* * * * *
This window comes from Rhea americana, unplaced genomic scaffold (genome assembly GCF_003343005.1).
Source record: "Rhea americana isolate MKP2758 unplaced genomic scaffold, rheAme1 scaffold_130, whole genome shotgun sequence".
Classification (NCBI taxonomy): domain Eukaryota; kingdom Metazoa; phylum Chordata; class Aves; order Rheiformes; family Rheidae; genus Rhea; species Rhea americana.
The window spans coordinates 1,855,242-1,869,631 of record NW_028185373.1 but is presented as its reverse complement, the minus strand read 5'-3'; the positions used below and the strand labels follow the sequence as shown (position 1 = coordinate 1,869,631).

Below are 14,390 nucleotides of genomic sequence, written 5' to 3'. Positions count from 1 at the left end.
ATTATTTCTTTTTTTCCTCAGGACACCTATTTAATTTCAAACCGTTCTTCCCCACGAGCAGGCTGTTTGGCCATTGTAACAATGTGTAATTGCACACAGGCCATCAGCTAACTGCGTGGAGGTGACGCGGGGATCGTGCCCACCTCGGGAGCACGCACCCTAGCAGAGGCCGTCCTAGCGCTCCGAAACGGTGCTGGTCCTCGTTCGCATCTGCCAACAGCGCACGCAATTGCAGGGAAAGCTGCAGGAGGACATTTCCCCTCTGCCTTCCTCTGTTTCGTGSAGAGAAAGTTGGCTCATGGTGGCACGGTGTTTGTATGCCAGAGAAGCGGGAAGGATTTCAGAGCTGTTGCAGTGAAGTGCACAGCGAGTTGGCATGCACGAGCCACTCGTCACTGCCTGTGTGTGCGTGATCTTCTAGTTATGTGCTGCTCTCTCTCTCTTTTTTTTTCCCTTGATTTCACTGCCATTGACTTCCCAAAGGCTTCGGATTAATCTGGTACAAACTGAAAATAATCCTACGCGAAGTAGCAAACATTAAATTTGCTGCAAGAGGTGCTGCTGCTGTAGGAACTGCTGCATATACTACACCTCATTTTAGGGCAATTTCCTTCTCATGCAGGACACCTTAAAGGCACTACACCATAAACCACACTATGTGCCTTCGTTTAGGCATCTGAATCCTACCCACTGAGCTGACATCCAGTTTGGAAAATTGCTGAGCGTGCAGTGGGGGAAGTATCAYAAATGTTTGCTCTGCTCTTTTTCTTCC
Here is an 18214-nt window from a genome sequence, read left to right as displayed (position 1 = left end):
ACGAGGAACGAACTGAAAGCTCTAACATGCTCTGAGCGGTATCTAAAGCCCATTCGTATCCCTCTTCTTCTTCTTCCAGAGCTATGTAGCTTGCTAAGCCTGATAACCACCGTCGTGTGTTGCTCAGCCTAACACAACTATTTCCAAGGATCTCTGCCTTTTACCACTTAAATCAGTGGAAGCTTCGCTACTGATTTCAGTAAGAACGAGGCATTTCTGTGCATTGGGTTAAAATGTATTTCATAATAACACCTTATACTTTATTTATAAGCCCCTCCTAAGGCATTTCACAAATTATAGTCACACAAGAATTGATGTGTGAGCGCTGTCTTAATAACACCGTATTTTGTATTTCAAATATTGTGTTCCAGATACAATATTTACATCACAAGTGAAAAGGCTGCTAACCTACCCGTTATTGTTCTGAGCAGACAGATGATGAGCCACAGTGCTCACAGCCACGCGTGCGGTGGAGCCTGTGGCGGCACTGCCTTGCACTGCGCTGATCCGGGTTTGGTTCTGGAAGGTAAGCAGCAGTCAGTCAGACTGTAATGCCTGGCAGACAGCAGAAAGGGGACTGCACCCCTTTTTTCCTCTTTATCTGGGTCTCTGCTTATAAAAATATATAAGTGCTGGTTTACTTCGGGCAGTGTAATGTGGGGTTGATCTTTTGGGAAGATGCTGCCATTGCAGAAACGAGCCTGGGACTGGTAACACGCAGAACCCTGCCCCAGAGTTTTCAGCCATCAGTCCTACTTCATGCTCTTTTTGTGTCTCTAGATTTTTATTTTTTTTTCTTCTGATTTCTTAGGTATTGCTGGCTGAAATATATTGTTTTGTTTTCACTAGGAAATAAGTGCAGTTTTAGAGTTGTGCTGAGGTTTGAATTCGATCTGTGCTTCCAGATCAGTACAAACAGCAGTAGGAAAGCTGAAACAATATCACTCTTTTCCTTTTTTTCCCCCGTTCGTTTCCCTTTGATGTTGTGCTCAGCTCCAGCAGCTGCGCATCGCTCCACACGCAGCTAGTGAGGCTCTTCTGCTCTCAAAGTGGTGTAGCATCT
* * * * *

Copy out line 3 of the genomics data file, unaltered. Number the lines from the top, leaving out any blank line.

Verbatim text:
Classification (NCBI taxonomy): domain Eukaryota; kingdom Metazoa; phylum Chordata; class Aves; order Rheiformes; family Rheidae; genus Rhea; species Rhea americana.